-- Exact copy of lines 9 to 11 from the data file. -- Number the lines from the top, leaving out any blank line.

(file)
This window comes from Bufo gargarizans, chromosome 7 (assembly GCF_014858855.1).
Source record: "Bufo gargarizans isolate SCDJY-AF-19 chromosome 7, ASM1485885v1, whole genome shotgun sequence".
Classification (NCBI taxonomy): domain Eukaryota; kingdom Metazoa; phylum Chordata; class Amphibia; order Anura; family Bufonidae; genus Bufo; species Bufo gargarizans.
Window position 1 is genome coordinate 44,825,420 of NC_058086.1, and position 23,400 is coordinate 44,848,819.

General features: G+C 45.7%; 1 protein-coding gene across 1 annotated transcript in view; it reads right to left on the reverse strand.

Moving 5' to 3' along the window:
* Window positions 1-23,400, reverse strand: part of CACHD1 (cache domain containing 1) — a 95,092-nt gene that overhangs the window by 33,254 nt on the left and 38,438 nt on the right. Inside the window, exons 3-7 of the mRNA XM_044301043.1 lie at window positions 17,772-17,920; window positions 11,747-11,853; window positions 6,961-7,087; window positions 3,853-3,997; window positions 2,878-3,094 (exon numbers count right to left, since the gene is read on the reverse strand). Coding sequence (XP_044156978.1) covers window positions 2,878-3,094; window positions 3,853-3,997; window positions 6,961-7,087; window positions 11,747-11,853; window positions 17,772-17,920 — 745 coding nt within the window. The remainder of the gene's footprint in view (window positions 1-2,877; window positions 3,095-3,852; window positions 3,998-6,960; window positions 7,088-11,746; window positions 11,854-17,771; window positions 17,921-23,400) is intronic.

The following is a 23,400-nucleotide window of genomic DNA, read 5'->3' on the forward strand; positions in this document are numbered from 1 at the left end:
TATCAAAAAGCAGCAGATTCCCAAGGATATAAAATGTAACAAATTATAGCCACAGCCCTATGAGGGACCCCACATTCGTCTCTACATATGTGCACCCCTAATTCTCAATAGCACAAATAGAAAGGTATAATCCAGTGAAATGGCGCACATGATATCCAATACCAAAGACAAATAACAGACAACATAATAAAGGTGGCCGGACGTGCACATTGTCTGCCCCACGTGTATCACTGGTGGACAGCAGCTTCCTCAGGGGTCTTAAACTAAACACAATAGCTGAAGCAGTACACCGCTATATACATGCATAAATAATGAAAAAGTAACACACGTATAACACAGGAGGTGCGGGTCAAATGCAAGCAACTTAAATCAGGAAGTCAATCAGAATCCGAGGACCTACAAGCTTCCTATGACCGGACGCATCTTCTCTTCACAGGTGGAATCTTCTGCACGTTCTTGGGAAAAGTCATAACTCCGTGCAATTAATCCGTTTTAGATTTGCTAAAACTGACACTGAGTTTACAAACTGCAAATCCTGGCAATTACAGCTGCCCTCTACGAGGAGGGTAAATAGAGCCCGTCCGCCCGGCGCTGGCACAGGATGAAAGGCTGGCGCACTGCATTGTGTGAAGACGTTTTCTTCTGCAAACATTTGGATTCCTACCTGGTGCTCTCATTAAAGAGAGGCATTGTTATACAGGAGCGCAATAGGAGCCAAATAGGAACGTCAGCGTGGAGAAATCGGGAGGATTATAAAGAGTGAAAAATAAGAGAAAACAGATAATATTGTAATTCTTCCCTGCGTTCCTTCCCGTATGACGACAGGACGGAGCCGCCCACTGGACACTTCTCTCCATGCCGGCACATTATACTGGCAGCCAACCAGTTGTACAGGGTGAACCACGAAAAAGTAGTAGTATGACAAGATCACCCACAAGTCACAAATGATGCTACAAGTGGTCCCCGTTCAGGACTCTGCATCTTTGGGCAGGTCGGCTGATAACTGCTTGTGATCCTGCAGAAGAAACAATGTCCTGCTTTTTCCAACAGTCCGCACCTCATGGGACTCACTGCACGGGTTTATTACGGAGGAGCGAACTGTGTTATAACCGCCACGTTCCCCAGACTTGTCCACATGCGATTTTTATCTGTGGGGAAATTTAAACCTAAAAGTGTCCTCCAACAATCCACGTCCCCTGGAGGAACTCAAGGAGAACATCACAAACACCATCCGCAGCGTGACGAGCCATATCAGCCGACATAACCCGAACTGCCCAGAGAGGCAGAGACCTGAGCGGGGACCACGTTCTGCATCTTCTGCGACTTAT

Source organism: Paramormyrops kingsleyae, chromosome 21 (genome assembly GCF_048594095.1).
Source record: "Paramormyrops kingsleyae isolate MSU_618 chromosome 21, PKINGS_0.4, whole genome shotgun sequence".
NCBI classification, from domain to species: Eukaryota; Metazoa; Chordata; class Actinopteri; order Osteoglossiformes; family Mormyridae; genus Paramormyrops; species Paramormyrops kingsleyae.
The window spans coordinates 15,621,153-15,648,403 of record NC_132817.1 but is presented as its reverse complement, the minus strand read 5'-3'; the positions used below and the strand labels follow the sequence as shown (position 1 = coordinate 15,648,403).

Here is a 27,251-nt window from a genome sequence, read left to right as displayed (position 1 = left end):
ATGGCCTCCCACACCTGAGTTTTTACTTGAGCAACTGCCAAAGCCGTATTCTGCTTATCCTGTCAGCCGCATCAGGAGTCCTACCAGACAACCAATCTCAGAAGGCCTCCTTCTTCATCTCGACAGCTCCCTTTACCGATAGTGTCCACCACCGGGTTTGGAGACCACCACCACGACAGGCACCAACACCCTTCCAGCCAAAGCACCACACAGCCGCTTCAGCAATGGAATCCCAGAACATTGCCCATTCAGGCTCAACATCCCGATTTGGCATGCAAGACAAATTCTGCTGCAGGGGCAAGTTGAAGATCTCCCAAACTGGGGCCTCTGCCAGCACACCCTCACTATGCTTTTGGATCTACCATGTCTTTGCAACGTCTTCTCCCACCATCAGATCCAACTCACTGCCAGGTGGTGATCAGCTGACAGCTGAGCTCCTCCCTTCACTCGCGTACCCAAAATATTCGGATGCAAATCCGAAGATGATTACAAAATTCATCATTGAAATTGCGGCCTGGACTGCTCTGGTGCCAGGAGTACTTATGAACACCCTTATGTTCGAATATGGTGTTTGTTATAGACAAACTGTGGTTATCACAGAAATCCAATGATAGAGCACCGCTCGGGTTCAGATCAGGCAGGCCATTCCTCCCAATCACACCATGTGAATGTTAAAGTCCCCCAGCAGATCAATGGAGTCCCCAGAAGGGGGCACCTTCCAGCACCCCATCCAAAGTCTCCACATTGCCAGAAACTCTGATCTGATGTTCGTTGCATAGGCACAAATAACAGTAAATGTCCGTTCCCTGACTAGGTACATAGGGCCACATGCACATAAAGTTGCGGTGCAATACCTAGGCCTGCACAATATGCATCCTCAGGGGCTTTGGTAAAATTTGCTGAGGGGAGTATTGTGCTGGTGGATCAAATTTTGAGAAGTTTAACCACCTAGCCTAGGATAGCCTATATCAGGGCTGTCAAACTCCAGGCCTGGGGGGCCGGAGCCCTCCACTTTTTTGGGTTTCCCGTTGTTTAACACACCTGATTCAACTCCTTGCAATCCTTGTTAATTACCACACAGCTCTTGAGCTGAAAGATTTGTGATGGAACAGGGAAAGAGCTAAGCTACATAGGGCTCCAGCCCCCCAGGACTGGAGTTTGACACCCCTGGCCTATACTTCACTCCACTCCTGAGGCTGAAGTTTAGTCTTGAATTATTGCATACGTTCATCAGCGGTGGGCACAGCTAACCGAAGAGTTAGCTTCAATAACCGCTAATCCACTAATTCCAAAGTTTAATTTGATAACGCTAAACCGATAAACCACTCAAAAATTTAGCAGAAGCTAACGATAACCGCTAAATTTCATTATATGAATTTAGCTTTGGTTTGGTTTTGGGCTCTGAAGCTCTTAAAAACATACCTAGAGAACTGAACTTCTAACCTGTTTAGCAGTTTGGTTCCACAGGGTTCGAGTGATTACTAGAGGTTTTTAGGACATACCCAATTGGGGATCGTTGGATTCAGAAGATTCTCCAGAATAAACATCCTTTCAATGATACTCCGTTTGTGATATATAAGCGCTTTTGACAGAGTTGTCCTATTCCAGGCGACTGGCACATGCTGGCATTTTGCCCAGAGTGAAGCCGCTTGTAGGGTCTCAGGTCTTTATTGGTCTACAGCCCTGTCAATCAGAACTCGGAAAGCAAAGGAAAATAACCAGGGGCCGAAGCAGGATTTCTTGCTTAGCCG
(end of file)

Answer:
TATCAAAAAGCAGCAGATTCCCAAGGATATAAAATGTAACAAATTATAGCCACAGCCCTATGAGGGACCCCACATTCGTCTCTACATATGTGCACCCCTAATTCTCAATAGCACAAATAGAAAGGTATAATCCAGTGAAATGGCGCACATGATATCCAATACCAAAGACAAATAACAGACAACATAATAAAGGTGGCCGGACGTGCACATTGTCTGCCCCACGTGTATCACTGGTGGACAGCAGCTTCCTCAGGGGTCTTAAACTAAACACAATAGCTGAAGCAGTACACCGCTATATACATGCATAAATAATGAAAAAGTAACACACGTATAACACAGGAGGTGCGGGTCAAATGCAAGCAACTTAAATCAGGAAGTCAATCAGAATCCGAGGACCTACAAGCTTCCTATGACCGGACGCATCTTCTCTTCACAGGTGGAATCTTCTGCACGTTCTTGGGAAAAGTCATAACTCCGTGCAATTAATCCGTTTTAGATTTGCTAAAACTGACACTGAGTTTACAAACTGCAAATCCTGGCAATTACAGCTGCCCTCTACGAGGAGGGTAAATAGAGCCCGTCCGCCCGGCGCTGGCACAGGATGAAAGGCTGGCGCACTGCATTGTGTGAAGACGTTTTCTTCTGCAAACATTTGGATTCCTACCTGGTGCTCTCATTAAAGAGAGGCATTGTTATACAGGAGCGCAATAGGAGCCAAATAGGAACGTCAGCGTGGAGAAATCGGGAGGATTATAAAGAGTGAAAAATAAGAGAAAACAGATAATATTGTAATTCTTCCCTGCGTTCCTTCCCGTATGACGACAGGACGGAGCCGCCCACTGGACACTTCTCTCCATGCCGGCACATTATACTGGCAGCCAACCAGTTGTACAGGGTGAACCACGAAAAAGTAGTAGTATGACAAGATCACCCACAAGTCACAAATGATGCTACAAGTGGTCCCCGTTCAGGACTCTGCATCTTTGGGCAGGTCGGCTGATAACTGCTTGTGATCCTGCAGAAGAAACAATGTCCTGCTTTTTCCAACAGTCCGCACCTCATGGGACTCACTGCACGGGTTTATTACGGAGGAGCGAACTGTGTTATAACCGCCACGTTCCCCAGACTTGTCCACATGCGATTTTTATCTGTGGGGAAATTTAAACCTAAAAGTGTCCTCCAACAATCCACGTCCCCTGGAGGAACTCAAGGAGAACATCACAAACACCATCCGCAGCGTGACGAGCCATATCAGCCGACATAACCCGAACTGCCCAGAGAGGCAGAGACCTGAGCGGGGACCACGTTCTGCATCTTCTGCGACTTAT

Source organism: Paramormyrops kingsleyae, chromosome 21 (genome assembly GCF_048594095.1).
Source record: "Paramormyrops kingsleyae isolate MSU_618 chromosome 21, PKINGS_0.4, whole genome shotgun sequence".